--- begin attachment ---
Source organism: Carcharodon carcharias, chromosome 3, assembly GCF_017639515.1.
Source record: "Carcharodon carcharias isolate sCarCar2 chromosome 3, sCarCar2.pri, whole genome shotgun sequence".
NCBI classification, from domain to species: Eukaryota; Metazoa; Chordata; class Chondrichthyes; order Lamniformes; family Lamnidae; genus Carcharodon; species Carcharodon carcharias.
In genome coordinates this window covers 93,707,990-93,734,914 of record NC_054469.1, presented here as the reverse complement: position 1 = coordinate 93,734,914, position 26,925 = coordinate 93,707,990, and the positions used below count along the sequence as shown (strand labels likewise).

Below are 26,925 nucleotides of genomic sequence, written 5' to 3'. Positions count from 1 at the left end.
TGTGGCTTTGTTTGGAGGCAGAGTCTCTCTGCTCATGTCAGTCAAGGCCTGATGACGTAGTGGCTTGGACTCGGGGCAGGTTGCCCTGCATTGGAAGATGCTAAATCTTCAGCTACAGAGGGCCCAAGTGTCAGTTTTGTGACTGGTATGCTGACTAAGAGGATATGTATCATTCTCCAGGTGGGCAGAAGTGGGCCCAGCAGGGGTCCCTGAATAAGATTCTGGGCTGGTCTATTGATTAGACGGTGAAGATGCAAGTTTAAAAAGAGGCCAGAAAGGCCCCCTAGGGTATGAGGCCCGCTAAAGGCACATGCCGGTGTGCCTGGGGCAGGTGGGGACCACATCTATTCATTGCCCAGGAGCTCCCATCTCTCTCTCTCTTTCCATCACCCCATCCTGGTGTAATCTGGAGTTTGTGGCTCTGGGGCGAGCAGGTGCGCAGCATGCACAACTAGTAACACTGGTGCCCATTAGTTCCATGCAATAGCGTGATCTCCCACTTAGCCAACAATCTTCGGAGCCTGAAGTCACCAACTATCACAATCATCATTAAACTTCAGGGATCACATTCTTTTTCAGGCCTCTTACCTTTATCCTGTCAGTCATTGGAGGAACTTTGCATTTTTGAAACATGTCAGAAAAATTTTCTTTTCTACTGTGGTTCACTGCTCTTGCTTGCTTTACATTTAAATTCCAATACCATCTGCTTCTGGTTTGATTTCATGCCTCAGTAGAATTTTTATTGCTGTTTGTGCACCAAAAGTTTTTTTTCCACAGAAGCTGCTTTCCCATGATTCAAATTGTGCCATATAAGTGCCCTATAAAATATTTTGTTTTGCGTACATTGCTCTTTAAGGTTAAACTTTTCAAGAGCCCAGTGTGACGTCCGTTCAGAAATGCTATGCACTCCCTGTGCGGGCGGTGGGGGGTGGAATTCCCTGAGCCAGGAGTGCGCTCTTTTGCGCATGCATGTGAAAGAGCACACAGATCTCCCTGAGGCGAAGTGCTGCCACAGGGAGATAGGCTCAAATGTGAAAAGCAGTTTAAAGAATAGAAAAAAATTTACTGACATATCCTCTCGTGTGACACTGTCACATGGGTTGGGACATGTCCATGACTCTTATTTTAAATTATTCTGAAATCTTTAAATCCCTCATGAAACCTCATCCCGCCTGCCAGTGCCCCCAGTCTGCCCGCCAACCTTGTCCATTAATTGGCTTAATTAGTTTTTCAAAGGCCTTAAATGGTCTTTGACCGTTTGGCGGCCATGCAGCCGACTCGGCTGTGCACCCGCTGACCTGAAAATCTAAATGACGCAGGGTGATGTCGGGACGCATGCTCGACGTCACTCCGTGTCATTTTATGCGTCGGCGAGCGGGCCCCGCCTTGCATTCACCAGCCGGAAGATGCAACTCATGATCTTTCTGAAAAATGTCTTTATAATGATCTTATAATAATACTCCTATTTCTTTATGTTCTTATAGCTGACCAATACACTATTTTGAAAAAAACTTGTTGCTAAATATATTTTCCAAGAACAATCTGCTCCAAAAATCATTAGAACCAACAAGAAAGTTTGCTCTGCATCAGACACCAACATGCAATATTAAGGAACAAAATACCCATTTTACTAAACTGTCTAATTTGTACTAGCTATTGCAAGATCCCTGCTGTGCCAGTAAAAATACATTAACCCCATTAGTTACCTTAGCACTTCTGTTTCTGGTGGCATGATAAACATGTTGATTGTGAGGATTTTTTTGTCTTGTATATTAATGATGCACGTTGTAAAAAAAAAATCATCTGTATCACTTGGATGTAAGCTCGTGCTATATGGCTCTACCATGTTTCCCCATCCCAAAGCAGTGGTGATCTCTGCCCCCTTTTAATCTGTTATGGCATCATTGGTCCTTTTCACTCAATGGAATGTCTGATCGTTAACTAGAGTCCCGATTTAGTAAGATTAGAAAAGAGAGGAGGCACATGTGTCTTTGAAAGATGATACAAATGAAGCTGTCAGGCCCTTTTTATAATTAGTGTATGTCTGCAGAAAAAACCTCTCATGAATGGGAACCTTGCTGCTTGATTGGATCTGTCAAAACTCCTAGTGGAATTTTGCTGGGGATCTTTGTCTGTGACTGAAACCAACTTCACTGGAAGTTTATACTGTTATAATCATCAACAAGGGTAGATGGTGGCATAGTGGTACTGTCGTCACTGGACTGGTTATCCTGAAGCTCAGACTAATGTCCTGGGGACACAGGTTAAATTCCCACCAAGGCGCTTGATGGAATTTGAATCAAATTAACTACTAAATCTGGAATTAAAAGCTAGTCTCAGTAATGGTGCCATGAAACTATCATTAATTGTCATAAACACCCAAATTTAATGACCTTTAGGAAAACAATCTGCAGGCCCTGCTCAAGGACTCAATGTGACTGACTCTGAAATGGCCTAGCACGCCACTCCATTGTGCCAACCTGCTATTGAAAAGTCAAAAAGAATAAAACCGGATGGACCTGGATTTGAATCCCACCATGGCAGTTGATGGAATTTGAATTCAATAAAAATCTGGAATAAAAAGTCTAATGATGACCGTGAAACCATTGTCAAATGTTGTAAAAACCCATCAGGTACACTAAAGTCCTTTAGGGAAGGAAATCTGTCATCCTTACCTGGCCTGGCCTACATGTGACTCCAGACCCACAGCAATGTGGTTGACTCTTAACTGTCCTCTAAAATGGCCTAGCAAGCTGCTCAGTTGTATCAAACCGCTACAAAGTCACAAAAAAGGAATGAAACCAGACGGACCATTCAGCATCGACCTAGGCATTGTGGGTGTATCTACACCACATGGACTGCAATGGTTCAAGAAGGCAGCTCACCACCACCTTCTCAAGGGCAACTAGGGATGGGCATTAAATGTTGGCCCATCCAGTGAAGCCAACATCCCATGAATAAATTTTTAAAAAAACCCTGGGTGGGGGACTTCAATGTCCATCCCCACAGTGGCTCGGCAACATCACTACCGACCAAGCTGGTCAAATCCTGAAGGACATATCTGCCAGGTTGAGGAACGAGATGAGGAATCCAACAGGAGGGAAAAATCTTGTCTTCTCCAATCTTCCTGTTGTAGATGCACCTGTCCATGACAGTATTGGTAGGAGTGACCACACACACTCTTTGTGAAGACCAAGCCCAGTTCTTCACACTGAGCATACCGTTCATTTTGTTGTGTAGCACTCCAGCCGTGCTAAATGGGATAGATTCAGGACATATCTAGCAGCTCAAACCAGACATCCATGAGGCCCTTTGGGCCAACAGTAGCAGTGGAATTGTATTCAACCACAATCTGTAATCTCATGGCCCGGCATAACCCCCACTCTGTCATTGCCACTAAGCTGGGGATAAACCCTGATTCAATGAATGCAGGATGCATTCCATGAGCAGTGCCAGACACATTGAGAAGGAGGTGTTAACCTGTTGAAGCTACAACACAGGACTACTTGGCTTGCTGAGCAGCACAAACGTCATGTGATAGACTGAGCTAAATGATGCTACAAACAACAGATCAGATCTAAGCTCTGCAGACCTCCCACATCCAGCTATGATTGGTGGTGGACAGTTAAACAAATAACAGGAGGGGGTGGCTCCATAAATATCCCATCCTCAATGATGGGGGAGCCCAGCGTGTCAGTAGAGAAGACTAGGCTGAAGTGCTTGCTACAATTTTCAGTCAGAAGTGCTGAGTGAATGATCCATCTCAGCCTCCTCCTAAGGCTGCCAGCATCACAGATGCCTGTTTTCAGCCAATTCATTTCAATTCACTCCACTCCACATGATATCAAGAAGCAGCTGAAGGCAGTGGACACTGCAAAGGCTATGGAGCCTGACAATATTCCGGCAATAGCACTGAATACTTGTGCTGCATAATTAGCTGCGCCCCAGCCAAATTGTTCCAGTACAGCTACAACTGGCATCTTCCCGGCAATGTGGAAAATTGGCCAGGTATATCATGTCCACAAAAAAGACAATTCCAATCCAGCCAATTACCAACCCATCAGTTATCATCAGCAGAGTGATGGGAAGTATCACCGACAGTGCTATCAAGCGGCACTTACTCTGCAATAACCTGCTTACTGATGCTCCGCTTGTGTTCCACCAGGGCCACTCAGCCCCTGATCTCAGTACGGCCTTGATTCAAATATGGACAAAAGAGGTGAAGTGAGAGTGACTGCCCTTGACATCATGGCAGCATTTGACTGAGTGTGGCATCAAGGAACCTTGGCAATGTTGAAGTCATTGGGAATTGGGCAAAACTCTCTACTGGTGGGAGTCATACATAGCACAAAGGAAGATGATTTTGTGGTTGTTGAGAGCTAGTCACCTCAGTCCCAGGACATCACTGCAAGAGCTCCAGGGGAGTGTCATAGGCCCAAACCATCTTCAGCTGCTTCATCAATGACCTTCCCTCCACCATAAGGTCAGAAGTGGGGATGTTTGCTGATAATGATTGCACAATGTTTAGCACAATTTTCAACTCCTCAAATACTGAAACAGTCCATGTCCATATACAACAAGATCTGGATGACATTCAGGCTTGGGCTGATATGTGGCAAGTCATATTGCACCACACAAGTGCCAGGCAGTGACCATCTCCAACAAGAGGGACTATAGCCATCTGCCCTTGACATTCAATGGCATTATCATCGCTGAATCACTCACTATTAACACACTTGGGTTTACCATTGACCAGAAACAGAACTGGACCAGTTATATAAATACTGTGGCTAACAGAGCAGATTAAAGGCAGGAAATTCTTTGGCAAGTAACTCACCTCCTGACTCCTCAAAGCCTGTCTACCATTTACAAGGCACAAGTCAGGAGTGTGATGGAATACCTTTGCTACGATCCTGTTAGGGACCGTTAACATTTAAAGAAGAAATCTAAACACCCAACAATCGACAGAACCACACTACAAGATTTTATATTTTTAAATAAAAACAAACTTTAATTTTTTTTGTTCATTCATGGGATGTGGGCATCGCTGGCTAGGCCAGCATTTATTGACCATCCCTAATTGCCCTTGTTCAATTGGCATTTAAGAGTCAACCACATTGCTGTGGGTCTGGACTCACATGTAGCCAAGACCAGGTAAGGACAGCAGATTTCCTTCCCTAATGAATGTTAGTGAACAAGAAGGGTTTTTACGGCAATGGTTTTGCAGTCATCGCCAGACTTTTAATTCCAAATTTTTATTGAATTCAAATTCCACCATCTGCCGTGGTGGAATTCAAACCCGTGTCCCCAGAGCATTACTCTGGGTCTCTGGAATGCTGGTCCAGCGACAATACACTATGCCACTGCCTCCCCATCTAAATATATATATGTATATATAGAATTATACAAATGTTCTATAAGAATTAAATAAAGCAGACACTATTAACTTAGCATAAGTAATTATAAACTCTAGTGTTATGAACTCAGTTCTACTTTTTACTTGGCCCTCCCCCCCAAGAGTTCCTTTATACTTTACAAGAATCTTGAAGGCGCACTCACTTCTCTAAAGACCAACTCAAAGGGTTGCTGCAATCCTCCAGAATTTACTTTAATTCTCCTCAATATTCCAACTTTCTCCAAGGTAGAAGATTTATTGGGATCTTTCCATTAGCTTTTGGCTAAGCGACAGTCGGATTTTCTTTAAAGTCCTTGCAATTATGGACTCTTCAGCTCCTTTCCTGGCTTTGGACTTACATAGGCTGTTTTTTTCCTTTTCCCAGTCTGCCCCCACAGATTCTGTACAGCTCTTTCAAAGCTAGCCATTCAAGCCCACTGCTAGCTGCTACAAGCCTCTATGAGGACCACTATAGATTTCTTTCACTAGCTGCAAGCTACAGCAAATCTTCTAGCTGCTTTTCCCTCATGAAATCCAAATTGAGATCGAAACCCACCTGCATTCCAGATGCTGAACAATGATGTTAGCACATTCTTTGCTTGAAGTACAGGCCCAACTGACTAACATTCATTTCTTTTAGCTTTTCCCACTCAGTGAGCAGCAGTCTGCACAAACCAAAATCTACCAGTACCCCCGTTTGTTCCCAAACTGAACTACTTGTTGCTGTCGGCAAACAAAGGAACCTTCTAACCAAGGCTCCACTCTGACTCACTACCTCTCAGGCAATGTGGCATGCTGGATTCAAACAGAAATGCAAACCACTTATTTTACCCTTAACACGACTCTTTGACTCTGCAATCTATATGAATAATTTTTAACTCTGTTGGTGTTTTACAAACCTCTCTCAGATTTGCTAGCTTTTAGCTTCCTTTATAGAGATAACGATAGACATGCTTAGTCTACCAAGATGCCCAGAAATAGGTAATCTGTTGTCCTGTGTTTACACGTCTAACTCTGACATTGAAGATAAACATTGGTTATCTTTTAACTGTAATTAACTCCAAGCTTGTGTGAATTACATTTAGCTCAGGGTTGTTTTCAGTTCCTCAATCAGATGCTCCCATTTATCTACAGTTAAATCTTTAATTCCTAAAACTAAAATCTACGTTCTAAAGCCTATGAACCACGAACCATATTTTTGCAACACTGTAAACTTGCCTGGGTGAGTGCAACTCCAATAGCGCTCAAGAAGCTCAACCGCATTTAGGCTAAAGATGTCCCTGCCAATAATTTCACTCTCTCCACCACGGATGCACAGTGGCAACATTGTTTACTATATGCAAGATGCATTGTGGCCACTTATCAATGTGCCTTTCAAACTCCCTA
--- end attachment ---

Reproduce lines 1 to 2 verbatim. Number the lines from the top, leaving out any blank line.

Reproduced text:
Source organism: Carcharodon carcharias, chromosome 3, assembly GCF_017639515.1.
Source record: "Carcharodon carcharias isolate sCarCar2 chromosome 3, sCarCar2.pri, whole genome shotgun sequence".